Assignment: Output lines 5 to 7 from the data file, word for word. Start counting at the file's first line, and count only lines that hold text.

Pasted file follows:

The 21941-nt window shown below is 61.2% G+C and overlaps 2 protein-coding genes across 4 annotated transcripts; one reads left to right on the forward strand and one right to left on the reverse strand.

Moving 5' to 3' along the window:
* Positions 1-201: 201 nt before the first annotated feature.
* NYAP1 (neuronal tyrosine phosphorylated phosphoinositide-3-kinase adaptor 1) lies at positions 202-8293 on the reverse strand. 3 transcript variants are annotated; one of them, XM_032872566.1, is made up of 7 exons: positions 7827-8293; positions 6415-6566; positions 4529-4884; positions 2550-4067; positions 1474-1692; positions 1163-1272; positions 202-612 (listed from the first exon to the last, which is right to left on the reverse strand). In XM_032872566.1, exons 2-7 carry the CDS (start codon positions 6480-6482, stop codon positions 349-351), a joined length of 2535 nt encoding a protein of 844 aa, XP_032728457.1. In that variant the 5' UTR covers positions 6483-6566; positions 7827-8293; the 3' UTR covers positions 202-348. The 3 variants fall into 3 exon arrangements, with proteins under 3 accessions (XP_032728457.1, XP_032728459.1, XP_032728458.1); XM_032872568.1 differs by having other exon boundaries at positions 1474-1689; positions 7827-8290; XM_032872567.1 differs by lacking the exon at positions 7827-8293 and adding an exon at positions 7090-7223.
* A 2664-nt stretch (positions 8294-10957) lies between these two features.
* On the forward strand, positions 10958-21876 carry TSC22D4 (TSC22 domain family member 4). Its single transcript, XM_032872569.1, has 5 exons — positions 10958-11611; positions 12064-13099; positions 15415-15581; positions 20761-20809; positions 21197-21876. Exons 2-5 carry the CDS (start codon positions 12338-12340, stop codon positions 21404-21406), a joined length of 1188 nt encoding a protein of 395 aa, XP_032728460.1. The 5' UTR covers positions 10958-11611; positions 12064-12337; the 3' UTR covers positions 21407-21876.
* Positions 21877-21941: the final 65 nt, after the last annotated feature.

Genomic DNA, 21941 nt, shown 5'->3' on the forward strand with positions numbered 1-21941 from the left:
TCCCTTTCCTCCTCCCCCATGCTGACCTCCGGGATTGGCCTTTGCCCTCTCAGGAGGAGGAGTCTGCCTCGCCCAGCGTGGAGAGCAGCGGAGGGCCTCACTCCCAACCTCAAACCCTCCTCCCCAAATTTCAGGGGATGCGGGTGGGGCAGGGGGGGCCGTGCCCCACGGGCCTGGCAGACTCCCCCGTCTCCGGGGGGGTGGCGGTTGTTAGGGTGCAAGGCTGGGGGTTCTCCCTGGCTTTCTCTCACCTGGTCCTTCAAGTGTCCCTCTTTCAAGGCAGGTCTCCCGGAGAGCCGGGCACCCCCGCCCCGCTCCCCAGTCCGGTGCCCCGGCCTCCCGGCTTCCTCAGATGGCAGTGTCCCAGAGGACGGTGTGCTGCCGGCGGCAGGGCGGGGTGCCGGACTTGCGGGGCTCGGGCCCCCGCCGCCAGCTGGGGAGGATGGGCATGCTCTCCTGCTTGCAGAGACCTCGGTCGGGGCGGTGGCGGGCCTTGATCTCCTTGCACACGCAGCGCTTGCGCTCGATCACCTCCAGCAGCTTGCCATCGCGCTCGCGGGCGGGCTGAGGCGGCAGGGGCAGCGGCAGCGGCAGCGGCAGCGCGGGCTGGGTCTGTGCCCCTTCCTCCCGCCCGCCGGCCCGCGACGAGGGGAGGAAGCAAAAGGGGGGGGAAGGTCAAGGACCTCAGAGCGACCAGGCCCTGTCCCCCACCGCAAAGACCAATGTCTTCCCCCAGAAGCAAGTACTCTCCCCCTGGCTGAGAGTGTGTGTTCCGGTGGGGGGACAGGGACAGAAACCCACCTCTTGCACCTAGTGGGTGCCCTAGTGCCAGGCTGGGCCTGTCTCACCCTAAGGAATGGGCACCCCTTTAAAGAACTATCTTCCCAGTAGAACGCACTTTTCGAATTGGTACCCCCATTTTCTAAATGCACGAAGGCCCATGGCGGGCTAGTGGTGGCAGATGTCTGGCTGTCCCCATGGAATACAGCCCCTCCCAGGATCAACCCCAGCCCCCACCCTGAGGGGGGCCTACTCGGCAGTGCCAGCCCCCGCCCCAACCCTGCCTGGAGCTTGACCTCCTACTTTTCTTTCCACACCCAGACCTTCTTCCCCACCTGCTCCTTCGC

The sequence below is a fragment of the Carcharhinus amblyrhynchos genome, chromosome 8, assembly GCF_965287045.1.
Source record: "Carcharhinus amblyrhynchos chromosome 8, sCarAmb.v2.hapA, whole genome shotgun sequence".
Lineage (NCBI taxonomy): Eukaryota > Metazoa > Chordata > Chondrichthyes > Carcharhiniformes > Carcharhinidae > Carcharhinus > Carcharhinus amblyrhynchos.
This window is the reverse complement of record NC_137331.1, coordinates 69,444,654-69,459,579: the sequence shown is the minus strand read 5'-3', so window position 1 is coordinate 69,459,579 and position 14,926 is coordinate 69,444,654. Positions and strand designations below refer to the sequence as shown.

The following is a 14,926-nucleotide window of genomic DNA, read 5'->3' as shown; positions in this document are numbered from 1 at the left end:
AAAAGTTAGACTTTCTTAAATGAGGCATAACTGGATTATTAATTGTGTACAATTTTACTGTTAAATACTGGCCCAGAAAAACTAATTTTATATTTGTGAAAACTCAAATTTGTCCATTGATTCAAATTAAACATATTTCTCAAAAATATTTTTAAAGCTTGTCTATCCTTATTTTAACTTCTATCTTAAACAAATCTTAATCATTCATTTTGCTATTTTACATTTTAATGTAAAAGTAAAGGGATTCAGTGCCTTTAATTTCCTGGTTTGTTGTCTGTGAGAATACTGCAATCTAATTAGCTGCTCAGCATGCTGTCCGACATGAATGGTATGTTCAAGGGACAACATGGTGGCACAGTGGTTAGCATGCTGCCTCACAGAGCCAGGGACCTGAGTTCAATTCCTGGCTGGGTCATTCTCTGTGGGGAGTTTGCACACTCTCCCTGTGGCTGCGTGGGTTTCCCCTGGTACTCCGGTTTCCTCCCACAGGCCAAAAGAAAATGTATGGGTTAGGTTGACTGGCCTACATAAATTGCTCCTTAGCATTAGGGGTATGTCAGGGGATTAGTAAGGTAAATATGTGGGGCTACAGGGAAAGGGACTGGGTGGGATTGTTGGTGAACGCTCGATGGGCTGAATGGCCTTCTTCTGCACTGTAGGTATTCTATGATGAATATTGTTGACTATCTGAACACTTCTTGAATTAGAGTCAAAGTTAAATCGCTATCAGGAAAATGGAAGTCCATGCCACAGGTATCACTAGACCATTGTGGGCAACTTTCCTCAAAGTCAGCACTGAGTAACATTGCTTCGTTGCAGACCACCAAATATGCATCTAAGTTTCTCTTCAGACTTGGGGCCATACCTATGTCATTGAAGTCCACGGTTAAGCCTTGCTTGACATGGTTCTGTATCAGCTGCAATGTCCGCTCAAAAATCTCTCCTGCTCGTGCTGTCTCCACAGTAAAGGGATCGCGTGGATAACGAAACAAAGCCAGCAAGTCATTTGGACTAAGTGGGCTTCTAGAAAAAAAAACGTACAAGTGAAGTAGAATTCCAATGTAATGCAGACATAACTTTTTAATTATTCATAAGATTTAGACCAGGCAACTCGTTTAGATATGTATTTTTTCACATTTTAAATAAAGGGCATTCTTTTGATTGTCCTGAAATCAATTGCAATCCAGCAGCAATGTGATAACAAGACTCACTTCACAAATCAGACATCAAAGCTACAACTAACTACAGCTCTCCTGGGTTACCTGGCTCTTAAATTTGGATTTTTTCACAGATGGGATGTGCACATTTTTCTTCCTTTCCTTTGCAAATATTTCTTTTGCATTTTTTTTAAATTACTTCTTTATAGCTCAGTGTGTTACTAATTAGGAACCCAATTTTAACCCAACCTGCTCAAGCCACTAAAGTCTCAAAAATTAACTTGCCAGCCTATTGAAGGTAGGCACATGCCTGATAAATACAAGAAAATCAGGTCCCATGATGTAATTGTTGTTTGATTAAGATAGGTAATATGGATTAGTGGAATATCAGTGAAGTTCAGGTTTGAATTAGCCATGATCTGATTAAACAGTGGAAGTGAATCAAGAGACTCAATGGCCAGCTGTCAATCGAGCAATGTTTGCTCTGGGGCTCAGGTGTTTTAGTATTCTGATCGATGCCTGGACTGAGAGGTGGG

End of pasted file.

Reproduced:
* A 2664-nt stretch (positions 8294-10957) lies between these two features.
* On the forward strand, positions 10958-21876 carry TSC22D4 (TSC22 domain family member 4). Its single transcript, XM_032872569.1, has 5 exons — positions 10958-11611; positions 12064-13099; positions 15415-15581; positions 20761-20809; positions 21197-21876. Exons 2-5 carry the CDS (start codon positions 12338-12340, stop codon positions 21404-21406), a joined length of 1188 nt encoding a protein of 395 aa, XP_032728460.1. The 5' UTR covers positions 10958-11611; positions 12064-12337; the 3' UTR covers positions 21407-21876.
* Positions 21877-21941: the final 65 nt, after the last annotated feature.